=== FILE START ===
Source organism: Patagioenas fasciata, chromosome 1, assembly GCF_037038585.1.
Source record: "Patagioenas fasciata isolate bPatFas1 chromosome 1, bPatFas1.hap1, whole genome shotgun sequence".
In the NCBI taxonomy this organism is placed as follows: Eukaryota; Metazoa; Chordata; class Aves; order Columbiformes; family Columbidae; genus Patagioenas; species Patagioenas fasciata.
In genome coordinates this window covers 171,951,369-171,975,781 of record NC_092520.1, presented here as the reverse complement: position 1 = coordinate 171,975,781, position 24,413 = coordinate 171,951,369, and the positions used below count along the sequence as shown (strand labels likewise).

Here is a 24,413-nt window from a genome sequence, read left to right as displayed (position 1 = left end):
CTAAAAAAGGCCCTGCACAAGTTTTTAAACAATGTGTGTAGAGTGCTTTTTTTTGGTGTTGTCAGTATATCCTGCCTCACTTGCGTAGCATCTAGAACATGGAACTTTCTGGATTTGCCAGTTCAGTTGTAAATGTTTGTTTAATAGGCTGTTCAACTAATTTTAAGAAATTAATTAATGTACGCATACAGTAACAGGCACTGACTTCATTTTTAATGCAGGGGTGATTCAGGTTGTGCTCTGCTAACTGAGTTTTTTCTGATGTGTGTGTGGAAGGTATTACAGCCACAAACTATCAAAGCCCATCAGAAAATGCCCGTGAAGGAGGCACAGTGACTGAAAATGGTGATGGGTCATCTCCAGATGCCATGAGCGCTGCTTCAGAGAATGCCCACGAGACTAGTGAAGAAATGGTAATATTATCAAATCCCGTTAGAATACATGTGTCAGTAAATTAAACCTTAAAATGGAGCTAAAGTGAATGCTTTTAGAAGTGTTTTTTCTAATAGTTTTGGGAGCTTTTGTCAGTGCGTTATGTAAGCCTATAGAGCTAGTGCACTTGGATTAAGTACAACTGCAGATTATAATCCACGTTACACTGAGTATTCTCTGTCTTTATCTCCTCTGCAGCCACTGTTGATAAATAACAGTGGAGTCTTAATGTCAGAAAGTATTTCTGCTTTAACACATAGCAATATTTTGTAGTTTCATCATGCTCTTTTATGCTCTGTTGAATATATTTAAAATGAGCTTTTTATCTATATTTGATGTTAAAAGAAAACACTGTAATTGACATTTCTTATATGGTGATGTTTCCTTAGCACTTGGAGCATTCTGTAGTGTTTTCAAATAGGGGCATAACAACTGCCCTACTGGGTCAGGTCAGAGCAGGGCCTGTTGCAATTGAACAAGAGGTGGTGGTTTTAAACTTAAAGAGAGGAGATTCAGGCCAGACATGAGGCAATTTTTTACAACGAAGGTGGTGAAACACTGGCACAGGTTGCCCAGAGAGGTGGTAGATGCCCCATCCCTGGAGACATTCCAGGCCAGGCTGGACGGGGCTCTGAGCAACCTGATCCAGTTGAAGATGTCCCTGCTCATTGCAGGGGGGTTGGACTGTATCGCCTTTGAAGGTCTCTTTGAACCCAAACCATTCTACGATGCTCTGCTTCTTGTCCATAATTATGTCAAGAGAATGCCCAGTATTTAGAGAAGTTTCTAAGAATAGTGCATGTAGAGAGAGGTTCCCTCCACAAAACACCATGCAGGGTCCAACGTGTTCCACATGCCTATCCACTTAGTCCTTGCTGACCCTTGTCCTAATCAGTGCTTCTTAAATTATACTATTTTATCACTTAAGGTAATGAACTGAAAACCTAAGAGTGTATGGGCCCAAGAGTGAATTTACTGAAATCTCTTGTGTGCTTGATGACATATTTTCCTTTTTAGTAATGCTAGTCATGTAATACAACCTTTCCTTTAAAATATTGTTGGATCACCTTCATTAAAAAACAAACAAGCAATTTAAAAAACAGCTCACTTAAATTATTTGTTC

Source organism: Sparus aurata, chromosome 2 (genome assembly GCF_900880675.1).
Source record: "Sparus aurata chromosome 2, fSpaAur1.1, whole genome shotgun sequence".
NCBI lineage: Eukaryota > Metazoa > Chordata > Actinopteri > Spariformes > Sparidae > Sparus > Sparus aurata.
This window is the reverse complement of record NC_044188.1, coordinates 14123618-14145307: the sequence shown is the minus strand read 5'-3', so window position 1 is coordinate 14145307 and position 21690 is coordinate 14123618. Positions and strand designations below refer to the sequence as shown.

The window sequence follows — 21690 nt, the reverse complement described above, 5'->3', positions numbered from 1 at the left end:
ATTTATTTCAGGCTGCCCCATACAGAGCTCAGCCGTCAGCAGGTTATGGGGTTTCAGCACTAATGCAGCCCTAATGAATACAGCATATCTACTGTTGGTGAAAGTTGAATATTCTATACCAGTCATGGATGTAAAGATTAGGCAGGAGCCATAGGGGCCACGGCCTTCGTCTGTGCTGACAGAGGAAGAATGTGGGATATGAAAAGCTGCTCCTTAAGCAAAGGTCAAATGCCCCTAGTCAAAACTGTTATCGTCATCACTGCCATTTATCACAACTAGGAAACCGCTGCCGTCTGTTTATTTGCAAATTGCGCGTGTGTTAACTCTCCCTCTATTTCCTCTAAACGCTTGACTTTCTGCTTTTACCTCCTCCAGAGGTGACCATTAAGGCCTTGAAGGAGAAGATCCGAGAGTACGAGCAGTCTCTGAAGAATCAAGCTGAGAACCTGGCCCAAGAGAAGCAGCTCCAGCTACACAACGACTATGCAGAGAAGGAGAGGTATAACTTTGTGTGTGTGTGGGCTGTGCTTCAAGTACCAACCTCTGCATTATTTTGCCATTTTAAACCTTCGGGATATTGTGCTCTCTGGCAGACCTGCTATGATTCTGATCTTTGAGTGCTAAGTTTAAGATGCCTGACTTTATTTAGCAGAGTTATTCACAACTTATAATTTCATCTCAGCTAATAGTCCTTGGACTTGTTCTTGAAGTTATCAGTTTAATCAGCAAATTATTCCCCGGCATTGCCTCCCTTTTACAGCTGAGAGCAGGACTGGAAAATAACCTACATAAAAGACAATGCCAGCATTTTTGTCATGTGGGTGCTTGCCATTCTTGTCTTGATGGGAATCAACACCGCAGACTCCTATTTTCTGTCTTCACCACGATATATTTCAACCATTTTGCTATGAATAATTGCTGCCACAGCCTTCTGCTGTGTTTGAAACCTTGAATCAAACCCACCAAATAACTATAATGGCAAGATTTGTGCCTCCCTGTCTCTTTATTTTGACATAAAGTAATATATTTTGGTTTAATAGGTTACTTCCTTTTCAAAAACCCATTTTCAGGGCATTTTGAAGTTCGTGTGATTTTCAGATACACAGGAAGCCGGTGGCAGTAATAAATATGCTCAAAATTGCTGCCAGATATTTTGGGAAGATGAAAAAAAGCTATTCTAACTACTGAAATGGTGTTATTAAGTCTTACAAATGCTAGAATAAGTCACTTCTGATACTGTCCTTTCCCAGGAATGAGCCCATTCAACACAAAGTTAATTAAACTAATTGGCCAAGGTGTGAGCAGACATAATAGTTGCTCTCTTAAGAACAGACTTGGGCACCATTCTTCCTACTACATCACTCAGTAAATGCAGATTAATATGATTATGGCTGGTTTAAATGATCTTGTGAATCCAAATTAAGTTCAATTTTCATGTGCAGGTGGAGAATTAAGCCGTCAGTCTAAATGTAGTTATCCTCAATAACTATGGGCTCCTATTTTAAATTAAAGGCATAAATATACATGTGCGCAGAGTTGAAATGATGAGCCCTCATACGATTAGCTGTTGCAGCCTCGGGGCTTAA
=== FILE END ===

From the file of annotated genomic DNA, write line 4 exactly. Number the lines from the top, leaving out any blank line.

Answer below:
In genome coordinates this window covers 171,951,369-171,975,781 of record NC_092520.1, presented here as the reverse complement: position 1 = coordinate 171,975,781, position 24,413 = coordinate 171,951,369, and the positions used below count along the sequence as shown (strand labels likewise).